Your generosity educates our youth


To the editor:

At the upcoming May 8 Scholarship Fund of Alexandria annual gala, 1998 T.C. Williams grad Deisy Lemus Brangman and four other T.C. Williams alumni will be honored. I look forward to celebrating Ms. Brangman’s accomplishments that night and hope to see the community come out and support our T.C. Williams students, too.

As a child, Ms. Brangman said she was “more of a Lego kid than a Barbie girl.” She dreamed of architecture and buildings that would have a lasting impact on their communities. Armed with a dual major in economics and Spanish and a minor in architecture from the University of Virginia, Ms. Brangman was assistant project manager in the development of The Station at Potomac Yard, a multi-use complex that incorporates a LEED certified fire station, retail space and 64 workforce and low-income apartments.

Making a difference for this community in this way is all the more sweet for Ms. Brangman because Alexandria gave her the chance to go to college with a scholarship from the Scholarship Fund of Alexandria.

Ms. Brangman’s story is not unique, but is just one of many successes sparked by a community objective to make sure that no qualified T.C. Williams grad would miss the opportunity to pursue higher education for want of funds. Since its founding 24 years ago, T.C. Williams alumni along with thousands of other individuals, businesses and foundations have come together behind this vision and provided more than $6.6 million in scholarships to 3,100 deserving graduating seniors.In fiscal year 2009, the fund awarded $360,000 to 201 graduates and another $430,000 in renewal scholarships to 211 returning undergraduates.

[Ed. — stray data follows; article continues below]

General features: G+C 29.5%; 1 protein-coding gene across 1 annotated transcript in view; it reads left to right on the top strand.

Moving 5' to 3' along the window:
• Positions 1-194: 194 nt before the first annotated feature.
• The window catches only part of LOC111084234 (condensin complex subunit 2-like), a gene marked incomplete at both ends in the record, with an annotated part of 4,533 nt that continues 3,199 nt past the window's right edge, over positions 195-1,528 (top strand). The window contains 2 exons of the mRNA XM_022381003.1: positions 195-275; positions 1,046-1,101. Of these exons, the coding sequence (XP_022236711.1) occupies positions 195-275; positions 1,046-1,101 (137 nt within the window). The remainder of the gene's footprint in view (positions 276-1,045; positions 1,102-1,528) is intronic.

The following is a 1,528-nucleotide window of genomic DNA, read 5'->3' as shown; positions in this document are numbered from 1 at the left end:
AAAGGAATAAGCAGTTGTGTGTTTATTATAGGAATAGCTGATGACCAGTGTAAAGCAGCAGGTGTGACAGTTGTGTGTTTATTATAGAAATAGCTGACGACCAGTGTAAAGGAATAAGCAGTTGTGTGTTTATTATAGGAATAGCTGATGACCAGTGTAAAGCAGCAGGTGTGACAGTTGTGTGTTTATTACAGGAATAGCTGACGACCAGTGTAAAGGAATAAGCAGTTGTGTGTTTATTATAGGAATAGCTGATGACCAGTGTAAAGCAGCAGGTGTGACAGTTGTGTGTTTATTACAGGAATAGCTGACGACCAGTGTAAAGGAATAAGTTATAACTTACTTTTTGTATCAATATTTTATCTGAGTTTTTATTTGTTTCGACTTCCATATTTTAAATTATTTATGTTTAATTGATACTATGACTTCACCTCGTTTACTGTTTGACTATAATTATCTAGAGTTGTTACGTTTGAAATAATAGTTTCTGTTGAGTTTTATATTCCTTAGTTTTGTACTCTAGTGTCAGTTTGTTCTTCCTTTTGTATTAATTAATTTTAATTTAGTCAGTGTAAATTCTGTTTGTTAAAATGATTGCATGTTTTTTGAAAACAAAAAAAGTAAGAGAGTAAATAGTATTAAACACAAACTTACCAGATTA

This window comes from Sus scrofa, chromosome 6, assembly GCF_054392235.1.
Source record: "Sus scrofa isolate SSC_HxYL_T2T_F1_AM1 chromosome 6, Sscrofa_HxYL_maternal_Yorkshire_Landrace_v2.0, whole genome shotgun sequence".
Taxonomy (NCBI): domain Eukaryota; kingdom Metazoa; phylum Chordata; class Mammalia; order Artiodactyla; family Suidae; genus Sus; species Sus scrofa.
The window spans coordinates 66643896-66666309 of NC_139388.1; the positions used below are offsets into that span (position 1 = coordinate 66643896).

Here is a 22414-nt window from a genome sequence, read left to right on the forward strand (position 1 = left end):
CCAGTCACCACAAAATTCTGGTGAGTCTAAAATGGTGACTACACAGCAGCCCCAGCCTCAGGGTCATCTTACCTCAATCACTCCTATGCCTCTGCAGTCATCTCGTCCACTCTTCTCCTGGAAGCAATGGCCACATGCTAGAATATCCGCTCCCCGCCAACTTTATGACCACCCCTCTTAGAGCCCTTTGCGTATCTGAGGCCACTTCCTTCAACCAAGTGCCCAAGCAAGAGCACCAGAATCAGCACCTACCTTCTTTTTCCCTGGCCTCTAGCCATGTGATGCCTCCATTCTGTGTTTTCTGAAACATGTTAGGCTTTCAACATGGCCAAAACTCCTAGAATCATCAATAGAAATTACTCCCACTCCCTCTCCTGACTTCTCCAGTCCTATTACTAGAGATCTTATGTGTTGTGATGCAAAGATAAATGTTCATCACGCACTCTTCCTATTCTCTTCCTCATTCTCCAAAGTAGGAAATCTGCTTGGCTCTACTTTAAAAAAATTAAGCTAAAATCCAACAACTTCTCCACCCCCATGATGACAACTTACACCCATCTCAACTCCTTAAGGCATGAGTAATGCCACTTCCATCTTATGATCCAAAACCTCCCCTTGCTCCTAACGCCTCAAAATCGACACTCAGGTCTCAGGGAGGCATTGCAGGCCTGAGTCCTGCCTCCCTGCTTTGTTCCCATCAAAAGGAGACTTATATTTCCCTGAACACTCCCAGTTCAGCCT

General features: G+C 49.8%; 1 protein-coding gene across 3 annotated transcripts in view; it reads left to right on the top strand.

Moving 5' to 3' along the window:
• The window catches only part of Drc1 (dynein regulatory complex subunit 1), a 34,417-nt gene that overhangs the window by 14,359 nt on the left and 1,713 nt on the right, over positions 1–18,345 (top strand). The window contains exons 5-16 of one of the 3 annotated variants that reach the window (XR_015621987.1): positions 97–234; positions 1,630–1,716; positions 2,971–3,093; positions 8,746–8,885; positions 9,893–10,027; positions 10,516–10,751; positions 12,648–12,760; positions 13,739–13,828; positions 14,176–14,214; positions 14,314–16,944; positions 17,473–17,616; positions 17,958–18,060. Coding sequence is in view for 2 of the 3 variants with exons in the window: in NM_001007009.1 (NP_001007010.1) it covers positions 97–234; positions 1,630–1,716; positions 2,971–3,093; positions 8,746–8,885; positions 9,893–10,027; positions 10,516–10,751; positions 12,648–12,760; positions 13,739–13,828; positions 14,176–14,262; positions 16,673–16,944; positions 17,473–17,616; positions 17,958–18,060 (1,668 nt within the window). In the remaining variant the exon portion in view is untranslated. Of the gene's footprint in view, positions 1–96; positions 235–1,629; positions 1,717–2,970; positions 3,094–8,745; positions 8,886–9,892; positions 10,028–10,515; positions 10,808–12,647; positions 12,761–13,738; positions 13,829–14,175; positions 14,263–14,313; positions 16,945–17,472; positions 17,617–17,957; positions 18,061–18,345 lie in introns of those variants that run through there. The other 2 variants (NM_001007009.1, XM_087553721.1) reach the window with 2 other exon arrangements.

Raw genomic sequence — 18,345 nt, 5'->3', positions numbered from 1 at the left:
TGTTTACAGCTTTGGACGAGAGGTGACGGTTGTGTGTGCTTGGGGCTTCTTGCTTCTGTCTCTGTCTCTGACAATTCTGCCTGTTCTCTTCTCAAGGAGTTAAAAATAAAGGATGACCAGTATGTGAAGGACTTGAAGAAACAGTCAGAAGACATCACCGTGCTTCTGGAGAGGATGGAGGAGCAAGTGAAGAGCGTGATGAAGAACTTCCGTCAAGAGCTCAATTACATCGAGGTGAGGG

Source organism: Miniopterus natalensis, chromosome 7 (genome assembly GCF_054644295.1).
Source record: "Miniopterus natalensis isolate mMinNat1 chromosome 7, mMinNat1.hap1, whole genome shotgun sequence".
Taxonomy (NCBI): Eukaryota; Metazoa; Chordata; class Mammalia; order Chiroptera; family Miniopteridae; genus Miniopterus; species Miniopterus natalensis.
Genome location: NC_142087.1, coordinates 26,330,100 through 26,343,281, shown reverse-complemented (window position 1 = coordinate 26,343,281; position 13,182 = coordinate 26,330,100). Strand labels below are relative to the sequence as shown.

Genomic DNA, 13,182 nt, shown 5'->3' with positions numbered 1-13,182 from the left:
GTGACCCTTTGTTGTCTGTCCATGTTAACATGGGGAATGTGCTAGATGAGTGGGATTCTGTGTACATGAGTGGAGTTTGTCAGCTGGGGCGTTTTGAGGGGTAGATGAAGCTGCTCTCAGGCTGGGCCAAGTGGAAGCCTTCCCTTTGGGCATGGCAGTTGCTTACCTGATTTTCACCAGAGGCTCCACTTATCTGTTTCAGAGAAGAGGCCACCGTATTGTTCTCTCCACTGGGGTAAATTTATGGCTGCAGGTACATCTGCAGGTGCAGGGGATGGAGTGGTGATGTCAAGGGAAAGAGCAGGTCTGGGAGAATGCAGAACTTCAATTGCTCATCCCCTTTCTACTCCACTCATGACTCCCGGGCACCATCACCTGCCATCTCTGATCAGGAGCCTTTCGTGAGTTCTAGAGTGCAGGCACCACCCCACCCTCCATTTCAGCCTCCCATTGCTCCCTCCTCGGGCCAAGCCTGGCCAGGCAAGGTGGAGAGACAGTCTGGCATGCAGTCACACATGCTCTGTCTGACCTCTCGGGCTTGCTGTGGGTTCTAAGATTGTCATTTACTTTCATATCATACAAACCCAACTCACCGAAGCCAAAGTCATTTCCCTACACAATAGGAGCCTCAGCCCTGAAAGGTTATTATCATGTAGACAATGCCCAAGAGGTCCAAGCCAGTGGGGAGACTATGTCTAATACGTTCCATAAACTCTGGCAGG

The SFA’s general fund offers need-based “gap” scholarships to supplement other grants and loans. Often these “last-dollar” scholarships mean the difference between going to college or not.TheWashington Postrecently reported that, “since 1980, the average cost of tuition and room and board has grown by a staggering 121 percent, while median household income has risen a mere 18 percent.” The need for the Scholarship Fund’s support grows every year.

The Scholarship Fund was one of the first community-based college access programs in the nation. Just this past fall, the Scholarship Fund and the Alexandria School Board reaffirmed our public-private partnership by signing a memorandum of understanding recognizing the important role of the fund in promoting educational excellence for our students. SFA’s success is evidenced not only by the accomplishments of the scholars we have funded, but by the attention the Fund has garnered from other communities around the country seeking to replicate its impact.By supporting the fund, we are all building Alexandria’s future together.

Ms. Brangman and four other Titan alumni scholarship recipients Brandon Alexander (’98), Zohra Atmar (’99), Molly Fitzgerald (’88), and Pongsak “Tony” Tiengtum (’92) will be honored at the SFA’s annual fundraising gala on May 8. Visit www.alexscholarshipfund.orgto read their stories and find more information on ways you can join me in supporting the Scholarship Fund of Alexandria.

As chairwoman of the Alexandria School Board and proud parent of a T.C. Williams freshman and George Washington Middle School sixth-grader, I will support the Scholarship Fund and our students by attending the May 8 fundraising gala.I hope to see you there, too.

Yvonne Folkerts

Chairwoman, Alexandria School Board